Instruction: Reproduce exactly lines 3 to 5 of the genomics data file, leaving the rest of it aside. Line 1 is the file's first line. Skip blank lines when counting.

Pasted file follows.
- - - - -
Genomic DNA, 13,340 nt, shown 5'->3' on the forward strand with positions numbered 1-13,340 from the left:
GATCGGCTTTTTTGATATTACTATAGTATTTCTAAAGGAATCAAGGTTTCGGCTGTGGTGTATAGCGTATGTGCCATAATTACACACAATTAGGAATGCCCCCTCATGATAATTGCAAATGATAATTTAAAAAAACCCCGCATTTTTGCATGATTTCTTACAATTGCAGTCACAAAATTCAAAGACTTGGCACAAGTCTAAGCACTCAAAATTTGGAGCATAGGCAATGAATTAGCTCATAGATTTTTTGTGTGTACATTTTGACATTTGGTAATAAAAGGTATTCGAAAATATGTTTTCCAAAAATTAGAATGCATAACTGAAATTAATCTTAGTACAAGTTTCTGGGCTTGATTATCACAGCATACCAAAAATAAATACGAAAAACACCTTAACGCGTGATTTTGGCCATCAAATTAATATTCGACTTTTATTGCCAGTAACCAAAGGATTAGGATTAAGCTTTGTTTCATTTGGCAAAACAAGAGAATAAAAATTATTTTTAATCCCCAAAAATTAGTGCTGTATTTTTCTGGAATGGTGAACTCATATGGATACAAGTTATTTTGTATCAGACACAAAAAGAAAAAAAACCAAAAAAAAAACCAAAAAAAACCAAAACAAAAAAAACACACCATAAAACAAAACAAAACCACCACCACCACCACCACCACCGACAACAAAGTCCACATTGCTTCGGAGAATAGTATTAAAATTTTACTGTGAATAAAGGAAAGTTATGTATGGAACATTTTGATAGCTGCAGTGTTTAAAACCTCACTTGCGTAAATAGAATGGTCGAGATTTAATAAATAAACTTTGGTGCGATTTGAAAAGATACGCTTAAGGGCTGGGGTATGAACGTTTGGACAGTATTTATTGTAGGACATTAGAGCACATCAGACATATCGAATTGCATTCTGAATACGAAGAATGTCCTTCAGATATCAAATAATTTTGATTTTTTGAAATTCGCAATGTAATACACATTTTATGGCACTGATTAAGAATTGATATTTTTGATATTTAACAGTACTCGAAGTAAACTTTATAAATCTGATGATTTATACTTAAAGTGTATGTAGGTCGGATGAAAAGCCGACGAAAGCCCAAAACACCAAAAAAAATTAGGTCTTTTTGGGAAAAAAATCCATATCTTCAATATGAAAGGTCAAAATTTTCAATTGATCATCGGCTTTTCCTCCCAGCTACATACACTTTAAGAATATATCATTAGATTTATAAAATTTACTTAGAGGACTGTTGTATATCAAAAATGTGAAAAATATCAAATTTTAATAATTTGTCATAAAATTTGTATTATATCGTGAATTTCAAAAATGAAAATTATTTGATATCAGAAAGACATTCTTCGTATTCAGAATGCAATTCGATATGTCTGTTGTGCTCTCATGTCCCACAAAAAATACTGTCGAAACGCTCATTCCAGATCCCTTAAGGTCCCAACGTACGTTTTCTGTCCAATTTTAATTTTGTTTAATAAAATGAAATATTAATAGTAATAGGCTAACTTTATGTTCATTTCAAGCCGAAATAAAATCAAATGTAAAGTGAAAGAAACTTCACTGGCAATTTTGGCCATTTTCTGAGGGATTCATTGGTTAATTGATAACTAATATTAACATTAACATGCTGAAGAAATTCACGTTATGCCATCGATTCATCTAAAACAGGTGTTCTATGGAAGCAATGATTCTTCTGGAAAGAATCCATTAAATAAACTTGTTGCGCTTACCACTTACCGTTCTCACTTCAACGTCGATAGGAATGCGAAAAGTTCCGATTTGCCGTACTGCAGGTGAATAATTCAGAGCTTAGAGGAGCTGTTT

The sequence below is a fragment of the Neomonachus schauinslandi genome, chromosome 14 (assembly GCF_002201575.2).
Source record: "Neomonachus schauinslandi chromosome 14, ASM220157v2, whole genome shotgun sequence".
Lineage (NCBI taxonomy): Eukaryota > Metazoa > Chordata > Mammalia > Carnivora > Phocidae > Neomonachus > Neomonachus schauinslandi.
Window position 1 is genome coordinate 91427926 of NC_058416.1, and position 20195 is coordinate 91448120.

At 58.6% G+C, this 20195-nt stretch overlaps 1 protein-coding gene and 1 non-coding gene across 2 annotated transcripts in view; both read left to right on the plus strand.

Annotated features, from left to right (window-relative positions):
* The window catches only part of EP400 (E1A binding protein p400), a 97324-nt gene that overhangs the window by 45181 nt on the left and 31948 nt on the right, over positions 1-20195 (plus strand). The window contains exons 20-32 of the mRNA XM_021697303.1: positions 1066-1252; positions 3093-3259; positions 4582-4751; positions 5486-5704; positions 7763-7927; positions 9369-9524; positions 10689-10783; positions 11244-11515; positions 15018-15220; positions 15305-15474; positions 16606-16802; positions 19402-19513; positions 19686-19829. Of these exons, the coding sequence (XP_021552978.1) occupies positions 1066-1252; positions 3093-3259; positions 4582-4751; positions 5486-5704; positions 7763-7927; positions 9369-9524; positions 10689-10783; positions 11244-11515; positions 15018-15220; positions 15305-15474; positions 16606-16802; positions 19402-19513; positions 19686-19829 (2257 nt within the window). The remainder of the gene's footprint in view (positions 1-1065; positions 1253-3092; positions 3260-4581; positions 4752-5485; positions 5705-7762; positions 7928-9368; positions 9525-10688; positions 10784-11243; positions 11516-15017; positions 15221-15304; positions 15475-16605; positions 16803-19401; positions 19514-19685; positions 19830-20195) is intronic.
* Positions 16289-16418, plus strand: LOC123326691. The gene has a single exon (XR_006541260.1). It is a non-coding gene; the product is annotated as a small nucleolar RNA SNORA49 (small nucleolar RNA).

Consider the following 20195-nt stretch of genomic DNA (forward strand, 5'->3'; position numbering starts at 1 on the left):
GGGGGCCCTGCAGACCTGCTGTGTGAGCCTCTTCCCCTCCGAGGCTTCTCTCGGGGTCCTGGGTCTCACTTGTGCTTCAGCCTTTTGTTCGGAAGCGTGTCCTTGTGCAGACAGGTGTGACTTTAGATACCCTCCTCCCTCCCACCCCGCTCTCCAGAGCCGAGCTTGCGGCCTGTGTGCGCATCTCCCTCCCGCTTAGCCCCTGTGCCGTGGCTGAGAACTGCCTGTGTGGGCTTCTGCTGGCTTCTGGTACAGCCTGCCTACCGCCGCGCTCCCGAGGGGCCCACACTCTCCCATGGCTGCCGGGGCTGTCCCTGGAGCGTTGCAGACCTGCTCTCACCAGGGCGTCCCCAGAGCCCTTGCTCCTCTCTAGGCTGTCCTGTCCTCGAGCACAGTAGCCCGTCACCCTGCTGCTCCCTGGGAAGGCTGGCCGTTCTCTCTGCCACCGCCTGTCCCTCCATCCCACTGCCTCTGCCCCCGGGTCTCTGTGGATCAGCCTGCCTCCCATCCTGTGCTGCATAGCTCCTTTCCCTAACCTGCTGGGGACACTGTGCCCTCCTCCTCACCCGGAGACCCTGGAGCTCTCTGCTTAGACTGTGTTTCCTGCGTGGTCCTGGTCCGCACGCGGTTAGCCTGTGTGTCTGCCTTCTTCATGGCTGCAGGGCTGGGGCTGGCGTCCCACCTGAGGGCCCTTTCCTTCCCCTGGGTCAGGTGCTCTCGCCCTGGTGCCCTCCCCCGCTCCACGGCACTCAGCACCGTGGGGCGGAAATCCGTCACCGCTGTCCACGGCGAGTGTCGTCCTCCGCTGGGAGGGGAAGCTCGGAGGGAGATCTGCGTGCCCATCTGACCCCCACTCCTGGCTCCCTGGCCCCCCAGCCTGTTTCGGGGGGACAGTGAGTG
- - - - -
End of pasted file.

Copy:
The sequence below is a fragment of the Neomonachus schauinslandi genome, chromosome 14 (assembly GCF_002201575.2).
Source record: "Neomonachus schauinslandi chromosome 14, ASM220157v2, whole genome shotgun sequence".
Lineage (NCBI taxonomy): Eukaryota > Metazoa > Chordata > Mammalia > Carnivora > Phocidae > Neomonachus > Neomonachus schauinslandi.